Hopefully your yoga journey has started off well. If so, congratulations! If you're looking for tips on getting started, see Pt. 1/4 which covers research, the slow fade in, gear and journaling.
Up next, Pt. 2/4, reviews off-the-mat environmental factors which will enhance your practice, such as hydration, diet considerations and fasting.
This post, is all about resources, which apps to try, books to read, Instagram accounts to check out and collecting data. Tap "Read More" to continue!
1. Social Media
When first starting, it can be challenging to stay engaged outside of class. Similar to any other changes we make, it's important to incorporate it into our regular life.
For all the shaming Instagram gets, like any other platform or tool, how it's used determines it's ability to produce results. Over the past nine months, I've made Instagram a platform of learning, inspiration and support. For example:
Holisticali -- provides wonderful nutritional information
As you like, comment, follow, share and engage with users, Instagram will continually send more related content. Take a look in the explore page (with the magnifying glass as the bottom), then, like and comment on several posts and watch as more related content immediately starts showing up. The point is to use this functionality to your benefit and learn more about yoga, how-to's and meet other people who are practicing. Before you know it, you'll be meeting your online friends offline somewhere in the world!
Downloading apps for your smartphone or tablet is a great way to broaden your scope of learning, diversify your practice between group and personal sessions and add scheduling flexibility.
When I started out, I used FitStar Yoga. The best part is how the app modifies the intensity of a class based on your feedback at the end! Now I use Yoga Studio and Pocket Yoga for two major reasons:
They have preloaded content and occasionally add more (FitStar does this too);
These apps have the ability to create custom routines, which I can then share with students.
One downfall about apps is the lack of support to check if you're doing a pose correctly, limited mention of modifications or creative use of props which can make all the difference in learning a pose. Thus while apps have an important place in your development, try to balance them with group or private classes.
To learn the muscles used in individual poses, and how to properly transition, check out i-Yoga Premium by 3D4Medical (which specializes in 3D anatomy). The app provides a detailed overview of primary and secondary muscles being used, and related stretches to help make the pose easier.
There, I said it. Yes, you still need to study. No, scrolling through the gram doesn't count. Why? Because it's too easy to become distracted. I've been looking around and found several, well-written books to recommend for your physical practice. Going beyond the physical practice has it's own slew of content.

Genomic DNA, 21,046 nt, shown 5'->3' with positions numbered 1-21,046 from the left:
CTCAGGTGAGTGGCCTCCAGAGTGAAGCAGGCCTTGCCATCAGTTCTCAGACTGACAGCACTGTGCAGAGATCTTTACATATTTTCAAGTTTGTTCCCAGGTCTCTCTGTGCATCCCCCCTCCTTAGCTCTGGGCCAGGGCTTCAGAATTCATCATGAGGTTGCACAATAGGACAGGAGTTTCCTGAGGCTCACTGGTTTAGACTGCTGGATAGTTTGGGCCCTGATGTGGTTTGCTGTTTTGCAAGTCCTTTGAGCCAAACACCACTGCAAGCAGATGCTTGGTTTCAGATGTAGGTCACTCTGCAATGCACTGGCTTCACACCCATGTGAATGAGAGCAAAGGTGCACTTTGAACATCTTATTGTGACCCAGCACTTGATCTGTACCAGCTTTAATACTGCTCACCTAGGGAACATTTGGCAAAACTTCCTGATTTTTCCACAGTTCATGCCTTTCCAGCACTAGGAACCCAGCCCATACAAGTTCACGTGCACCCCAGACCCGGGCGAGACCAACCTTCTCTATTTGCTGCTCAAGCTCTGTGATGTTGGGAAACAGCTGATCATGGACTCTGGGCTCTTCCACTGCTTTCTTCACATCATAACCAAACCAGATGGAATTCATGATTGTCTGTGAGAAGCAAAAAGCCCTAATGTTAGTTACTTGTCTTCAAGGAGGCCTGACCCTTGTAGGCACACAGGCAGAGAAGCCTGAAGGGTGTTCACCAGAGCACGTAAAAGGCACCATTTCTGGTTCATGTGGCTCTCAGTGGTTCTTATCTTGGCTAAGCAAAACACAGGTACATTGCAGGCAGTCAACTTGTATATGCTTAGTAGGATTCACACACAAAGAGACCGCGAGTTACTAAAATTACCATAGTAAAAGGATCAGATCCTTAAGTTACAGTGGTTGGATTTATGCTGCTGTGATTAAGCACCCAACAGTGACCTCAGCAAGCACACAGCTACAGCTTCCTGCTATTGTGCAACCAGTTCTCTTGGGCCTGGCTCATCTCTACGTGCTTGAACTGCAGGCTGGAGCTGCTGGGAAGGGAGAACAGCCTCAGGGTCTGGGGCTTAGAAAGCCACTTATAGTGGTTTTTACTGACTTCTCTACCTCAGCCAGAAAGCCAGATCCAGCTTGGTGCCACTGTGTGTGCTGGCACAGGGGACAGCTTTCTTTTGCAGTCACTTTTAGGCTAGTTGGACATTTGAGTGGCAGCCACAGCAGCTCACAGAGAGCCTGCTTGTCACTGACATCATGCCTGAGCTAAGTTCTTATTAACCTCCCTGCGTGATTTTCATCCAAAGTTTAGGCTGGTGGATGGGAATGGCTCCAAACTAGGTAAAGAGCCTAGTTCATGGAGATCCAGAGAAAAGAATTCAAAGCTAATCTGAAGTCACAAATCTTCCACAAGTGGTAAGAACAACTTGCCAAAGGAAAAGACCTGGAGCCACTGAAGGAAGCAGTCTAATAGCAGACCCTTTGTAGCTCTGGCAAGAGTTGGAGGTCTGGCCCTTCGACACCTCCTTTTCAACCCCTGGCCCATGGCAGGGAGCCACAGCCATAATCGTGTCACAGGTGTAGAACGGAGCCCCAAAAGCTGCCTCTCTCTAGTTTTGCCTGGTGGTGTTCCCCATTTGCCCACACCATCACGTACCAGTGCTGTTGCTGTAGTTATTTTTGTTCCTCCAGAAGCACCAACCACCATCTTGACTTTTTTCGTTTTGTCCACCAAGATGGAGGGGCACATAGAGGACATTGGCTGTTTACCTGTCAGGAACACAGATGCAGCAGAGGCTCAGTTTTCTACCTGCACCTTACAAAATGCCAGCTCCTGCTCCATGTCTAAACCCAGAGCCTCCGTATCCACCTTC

Here are several books to get you started on the fundamentals:
Mark Stephens (forward by Mariel Hemingway) — Teaching Yoga: This book is a generally accepted foundation for many teachers. Often Teaching Training Courses (TTC) will pull content from here. It briefly covers the history of yoga, anatomy, techniques, safety, alignment and modifications of many poses, running a class, and teaching methodologies. True you are starting out as a student, however, it doesn’t hurt to learn what teachers are doing. Why? Because then you’ll know how to identify a quality instructor! Trust me, many instructors enjoy visiting other teachers classes, two of the biggest reasons are: 1. Not having to think during practice, and; 2. Observing what not to do.
A crucial component of any habit is data analysis. Having a log of your activities is both informative and inspirational. In Pt. 1/4, I discussed keeping a journal of your yoga experience to record notes and log exercises which are helpful to your practice. If you are doing this, make sure to add the date and amount of time you spend in class.
If you’d rather use a digital tracker, you can manually enter your yoga workouts in your phones' health tracking app, or, use a fitness tracker such as FitBit or Apple Watch to log the date and durations for you.
I specifically bought the Apple Watch to log yoga work outs, and track my heart rate. It does a great job at reminding me to stay active and encourages practice on those days I need motivation. Beyond the day-to-day logging, I’m able to review my workouts on a weekly, monthly or annual basis to see when I’m most active, average duration and how my heart rate has adjusted to the exercise. Watch my full Apple Watch Series 3 Review.
As you maintain your practice, and include even a little studying, you'll find your practice becomes more technical, safe and filled with options. Remember, yoga is not subject to the instantaneous, just our expectations are. Allow time to develop, grow, explore, observe and feel. What's the rush? If done properly, you can do yoga for the rest of your life. And if you do yoga properly, you'll have a long one.
Do you have any resources to share? Let me know in the comments!